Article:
12-Step Programs are just one piece of the recovery puzzle.  First, we have to stop the behavior or drug. Then we need to look at the underlying causes and conditions.  For example, a history of childhood abuse, learning disabilities, and trauma are highly correlated with developing a substance use disorder. Until we address the original issue that caused us distress, the emotional hurdles remain unturned, and our chances of creating an effective relapse prevention plan are minimal. As a means of coping with the leftover emotional distress, we can develop more addictive behaviors to self-medicate. This vicious cycle not only increases relapse susceptibility but also steals the fun out of your new life in recovery. 

Growth occurs through Self-Awareness. It's hard for an individual to assess their situation and see what is contributing to their distress without the help of a third party. It is a normal human experience to make excuses, look for reasons, or just be blinded by certain things that happen to us and around us. Using a psychologist can help us gain a birds eye view of ourselves and how we interact with the world. 

Addiction has a way of destroying the addicts self-esteem. By the time we begin the process of recovery, we often feel as though we are bad people who do not have a shot at a decent future. We feel as though we have burned the bridges of life. These negative feelings about the self-are why the first part of the therapeutic process should be strength based, using assessments to highlight what is ‘right with us’ and provide insight into our strengths. 

Next, a detailed history should be shared to identify past events that have negatively impacted the client.

From there we can use modalities such as: 
Cognitive Behavior Therapy (CBT) 
Schema Therapy 
Dialectical Behavior Therapy (DBT)

Through these types of therapies, we began to realize the story we tell ourselves about our past is dramatically impact our world views today. We start to unload beliefs and perceptions we had that were based out of trauma, and begin to adopt ones that support change and increased satisfaction.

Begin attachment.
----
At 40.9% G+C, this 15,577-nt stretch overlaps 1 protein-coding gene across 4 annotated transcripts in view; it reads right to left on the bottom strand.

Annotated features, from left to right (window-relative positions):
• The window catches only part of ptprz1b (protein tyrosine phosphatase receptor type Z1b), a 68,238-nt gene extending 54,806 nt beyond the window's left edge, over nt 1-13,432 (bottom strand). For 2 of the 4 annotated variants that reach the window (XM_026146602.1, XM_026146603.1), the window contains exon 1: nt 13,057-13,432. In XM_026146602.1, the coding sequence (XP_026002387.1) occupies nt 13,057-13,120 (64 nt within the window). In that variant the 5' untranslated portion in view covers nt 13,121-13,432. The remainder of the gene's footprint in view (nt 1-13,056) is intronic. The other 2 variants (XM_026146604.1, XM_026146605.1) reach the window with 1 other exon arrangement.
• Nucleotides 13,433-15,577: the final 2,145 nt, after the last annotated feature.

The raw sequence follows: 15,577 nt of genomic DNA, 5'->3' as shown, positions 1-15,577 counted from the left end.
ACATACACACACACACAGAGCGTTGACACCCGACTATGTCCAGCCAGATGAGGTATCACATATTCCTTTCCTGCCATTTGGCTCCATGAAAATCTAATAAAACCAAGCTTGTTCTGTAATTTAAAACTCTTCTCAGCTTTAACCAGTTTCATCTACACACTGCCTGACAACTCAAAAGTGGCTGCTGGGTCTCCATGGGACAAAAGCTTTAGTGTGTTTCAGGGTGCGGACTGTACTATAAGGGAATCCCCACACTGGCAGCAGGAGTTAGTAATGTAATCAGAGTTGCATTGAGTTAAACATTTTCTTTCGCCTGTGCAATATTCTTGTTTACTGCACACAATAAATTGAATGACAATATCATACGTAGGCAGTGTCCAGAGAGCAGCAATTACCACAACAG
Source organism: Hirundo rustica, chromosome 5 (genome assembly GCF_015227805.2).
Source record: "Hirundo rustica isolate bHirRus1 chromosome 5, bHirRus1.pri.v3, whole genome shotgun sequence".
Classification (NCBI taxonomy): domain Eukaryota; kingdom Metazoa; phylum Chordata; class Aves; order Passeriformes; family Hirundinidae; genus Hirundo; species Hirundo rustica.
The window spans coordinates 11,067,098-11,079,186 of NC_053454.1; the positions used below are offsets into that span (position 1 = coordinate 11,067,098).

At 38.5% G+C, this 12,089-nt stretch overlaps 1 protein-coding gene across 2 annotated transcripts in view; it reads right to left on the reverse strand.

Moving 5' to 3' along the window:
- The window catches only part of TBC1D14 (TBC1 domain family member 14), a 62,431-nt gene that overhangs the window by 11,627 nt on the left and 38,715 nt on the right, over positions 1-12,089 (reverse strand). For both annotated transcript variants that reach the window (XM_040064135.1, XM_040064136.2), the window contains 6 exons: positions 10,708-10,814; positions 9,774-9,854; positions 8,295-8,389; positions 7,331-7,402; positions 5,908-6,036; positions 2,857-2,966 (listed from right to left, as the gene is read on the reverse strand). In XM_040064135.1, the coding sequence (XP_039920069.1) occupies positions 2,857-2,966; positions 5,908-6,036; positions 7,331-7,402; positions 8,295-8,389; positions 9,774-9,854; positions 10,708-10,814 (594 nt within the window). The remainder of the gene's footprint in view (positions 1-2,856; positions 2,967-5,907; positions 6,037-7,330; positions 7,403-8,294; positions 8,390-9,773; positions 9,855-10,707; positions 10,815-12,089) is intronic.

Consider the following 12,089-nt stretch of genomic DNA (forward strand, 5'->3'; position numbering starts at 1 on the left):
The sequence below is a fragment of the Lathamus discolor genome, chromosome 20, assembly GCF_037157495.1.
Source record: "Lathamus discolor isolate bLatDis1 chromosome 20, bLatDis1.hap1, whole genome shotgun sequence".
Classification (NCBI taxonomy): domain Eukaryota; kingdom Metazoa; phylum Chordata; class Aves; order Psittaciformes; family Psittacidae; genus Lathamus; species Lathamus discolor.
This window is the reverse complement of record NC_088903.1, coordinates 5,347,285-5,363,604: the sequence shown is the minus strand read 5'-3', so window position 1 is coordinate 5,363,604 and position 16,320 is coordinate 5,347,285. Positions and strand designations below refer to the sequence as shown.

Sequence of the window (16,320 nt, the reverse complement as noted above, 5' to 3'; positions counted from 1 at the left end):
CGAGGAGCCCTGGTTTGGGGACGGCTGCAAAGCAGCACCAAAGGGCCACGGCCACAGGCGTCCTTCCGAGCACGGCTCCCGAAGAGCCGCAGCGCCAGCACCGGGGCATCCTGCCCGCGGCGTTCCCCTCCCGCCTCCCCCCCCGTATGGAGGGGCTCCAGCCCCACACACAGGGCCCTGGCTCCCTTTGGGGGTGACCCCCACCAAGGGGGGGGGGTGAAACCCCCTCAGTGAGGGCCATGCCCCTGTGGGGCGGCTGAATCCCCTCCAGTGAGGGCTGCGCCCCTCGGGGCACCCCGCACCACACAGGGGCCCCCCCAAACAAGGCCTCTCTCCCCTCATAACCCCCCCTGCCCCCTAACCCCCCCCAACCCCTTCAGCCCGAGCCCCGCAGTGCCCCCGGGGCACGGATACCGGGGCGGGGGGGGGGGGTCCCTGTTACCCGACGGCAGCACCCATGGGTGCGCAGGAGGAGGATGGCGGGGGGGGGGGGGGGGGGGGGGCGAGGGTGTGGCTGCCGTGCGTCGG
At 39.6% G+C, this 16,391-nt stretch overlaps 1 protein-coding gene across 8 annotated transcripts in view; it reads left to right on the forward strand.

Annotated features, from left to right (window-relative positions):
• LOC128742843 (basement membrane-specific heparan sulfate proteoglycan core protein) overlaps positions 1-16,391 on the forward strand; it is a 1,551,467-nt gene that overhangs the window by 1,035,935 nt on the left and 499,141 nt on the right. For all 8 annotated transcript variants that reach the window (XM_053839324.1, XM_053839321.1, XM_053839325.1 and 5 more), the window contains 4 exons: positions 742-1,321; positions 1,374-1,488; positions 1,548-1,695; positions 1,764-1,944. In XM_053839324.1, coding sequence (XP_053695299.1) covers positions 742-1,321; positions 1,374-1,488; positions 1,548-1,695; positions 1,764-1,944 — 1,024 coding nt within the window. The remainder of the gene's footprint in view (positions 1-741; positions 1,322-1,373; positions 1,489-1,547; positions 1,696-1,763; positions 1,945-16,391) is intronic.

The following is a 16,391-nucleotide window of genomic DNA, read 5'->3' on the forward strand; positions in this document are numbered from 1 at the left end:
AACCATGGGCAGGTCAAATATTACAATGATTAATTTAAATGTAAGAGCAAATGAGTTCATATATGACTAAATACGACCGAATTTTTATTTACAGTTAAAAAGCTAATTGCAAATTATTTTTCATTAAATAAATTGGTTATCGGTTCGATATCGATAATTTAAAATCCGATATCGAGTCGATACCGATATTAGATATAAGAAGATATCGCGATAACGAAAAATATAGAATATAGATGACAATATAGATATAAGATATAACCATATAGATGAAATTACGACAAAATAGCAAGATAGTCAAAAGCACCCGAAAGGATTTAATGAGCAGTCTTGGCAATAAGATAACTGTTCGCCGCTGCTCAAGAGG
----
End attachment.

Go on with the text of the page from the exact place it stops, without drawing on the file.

Relapse Prevention Infographic 

Dual Diagnosis

occurs when there are a mental health disorder and substance use disorder both present at the same time. Nearly 37% of alcohol abusers and over 50% of drug addicts also suffer from at least one psychiatric condition. A psychologist can treat both and help you move forward.

Signs of possible mental illness:

  • An inability to maintain employment
  • An inability to maintain functional relationships
  • Legal problems
  • Financial crisis
  • Extreme mood swings or an inability to control emotions
  • Confused thinking or reduced ability to concentrate
  • Excessive fears or worries, or extreme feelings of guilt
  • Extreme mood changes of highs and lows
  • Withdrawal from friends and activities
  • Significant tiredness, low energy or problems sleeping
  • Detachment from reality (delusions), paranoia or hallucinations
  • Inability to cope with daily problems or stress
  • Trouble understanding and relating to situations and to people
  • Alcohol or drug abuse
  • Major changes in eating habits
  • Sex drive changes
  • Excessive anger, hostility or violence
  • Suicidal thinking

If you are experiencing multiple symptoms listed above, please reach out to a Mental Health Care Professional. You are not alone, get the support and care you deserve. 

Additional resources

Treatment Facility Locator

Dual Diagnosis